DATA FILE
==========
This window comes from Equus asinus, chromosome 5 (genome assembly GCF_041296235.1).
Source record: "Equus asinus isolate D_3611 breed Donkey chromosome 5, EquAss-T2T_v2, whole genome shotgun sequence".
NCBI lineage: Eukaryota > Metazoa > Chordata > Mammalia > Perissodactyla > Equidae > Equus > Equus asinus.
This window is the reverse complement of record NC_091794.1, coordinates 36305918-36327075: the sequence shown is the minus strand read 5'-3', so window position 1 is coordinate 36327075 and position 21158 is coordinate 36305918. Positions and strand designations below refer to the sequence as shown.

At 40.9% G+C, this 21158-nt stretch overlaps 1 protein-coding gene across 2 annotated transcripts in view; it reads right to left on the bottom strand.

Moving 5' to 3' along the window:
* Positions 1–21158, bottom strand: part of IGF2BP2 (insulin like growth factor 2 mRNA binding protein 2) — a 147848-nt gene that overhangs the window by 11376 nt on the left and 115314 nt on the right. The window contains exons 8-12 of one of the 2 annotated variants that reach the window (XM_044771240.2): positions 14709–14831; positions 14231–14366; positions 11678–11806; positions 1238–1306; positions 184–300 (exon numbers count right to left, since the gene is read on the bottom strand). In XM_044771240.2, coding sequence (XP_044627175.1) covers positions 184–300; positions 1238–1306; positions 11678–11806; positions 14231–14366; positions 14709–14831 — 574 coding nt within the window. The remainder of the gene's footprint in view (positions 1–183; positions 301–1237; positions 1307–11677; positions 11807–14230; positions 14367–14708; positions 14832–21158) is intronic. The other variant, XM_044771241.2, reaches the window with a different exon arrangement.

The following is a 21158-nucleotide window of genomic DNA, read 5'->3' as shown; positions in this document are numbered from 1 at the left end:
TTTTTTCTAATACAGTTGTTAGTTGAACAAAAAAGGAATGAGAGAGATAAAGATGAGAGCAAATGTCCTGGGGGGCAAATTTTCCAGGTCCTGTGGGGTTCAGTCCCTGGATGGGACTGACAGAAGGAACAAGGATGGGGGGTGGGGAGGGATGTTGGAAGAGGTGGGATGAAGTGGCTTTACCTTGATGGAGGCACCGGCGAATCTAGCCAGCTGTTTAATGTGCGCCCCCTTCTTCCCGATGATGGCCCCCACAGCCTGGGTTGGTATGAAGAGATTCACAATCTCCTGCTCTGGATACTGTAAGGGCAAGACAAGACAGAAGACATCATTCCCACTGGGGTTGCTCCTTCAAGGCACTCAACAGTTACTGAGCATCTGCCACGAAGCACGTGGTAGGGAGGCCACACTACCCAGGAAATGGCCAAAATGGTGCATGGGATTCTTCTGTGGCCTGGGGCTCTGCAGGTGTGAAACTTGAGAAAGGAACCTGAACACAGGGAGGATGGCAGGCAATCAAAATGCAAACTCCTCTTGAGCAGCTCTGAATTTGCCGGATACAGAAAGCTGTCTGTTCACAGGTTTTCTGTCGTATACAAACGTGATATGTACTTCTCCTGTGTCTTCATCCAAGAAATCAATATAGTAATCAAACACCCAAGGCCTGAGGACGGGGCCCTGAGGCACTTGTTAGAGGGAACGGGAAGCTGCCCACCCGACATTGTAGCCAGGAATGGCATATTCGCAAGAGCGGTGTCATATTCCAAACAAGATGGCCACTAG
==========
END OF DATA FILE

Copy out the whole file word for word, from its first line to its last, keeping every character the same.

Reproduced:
This window comes from Equus asinus, chromosome 5 (genome assembly GCF_041296235.1).
Source record: "Equus asinus isolate D_3611 breed Donkey chromosome 5, EquAss-T2T_v2, whole genome shotgun sequence".
NCBI lineage: Eukaryota > Metazoa > Chordata > Mammalia > Perissodactyla > Equidae > Equus > Equus asinus.
This window is the reverse complement of record NC_091794.1, coordinates 36305918-36327075: the sequence shown is the minus strand read 5'-3', so window position 1 is coordinate 36327075 and position 21158 is coordinate 36305918. Positions and strand designations below refer to the sequence as shown.

At 40.9% G+C, this 21158-nt stretch overlaps 1 protein-coding gene across 2 annotated transcripts in view; it reads right to left on the bottom strand.

Moving 5' to 3' along the window:
* Positions 1–21158, bottom strand: part of IGF2BP2 (insulin like growth factor 2 mRNA binding protein 2) — a 147848-nt gene that overhangs the window by 11376 nt on the left and 115314 nt on the right. The window contains exons 8-12 of one of the 2 annotated variants that reach the window (XM_044771240.2): positions 14709–14831; positions 14231–14366; positions 11678–11806; positions 1238–1306; positions 184–300 (exon numbers count right to left, since the gene is read on the bottom strand). In XM_044771240.2, coding sequence (XP_044627175.1) covers positions 184–300; positions 1238–1306; positions 11678–11806; positions 14231–14366; positions 14709–14831 — 574 coding nt within the window. The remainder of the gene's footprint in view (positions 1–183; positions 301–1237; positions 1307–11677; positions 11807–14230; positions 14367–14708; positions 14832–21158) is intronic. The other variant, XM_044771241.2, reaches the window with a different exon arrangement.

The following is a 21158-nucleotide window of genomic DNA, read 5'->3' as shown; positions in this document are numbered from 1 at the left end:
TTTTTTCTAATACAGTTGTTAGTTGAACAAAAAAGGAATGAGAGAGATAAAGATGAGAGCAAATGTCCTGGGGGGCAAATTTTCCAGGTCCTGTGGGGTTCAGTCCCTGGATGGGACTGACAGAAGGAACAAGGATGGGGGGTGGGGAGGGATGTTGGAAGAGGTGGGATGAAGTGGCTTTACCTTGATGGAGGCACCGGCGAATCTAGCCAGCTGTTTAATGTGCGCCCCCTTCTTCCCGATGATGGCCCCCACAGCCTGGGTTGGTATGAAGAGATTCACAATCTCCTGCTCTGGATACTGTAAGGGCAAGACAAGACAGAAGACATCATTCCCACTGGGGTTGCTCCTTCAAGGCACTCAACAGTTACTGAGCATCTGCCACGAAGCACGTGGTAGGGAGGCCACACTACCCAGGAAATGGCCAAAATGGTGCATGGGATTCTTCTGTGGCCTGGGGCTCTGCAGGTGTGAAACTTGAGAAAGGAACCTGAACACAGGGAGGATGGCAGGCAATCAAAATGCAAACTCCTCTTGAGCAGCTCTGAATTTGCCGGATACAGAAAGCTGTCTGTTCACAGGTTTTCTGTCGTATACAAACGTGATATGTACTTCTCCTGTGTCTTCATCCAAGAAATCAATATAGTAATCAAACACCCAAGGCCTGAGGACGGGGCCCTGAGGCACTTGTTAGAGGGAACGGGAAGCTGCCCACCCGACATTGTAGCCAGGAATGGCATATTCGCAAGAGCGGTGTCATATTCCAAACAAGATGGCCACTAG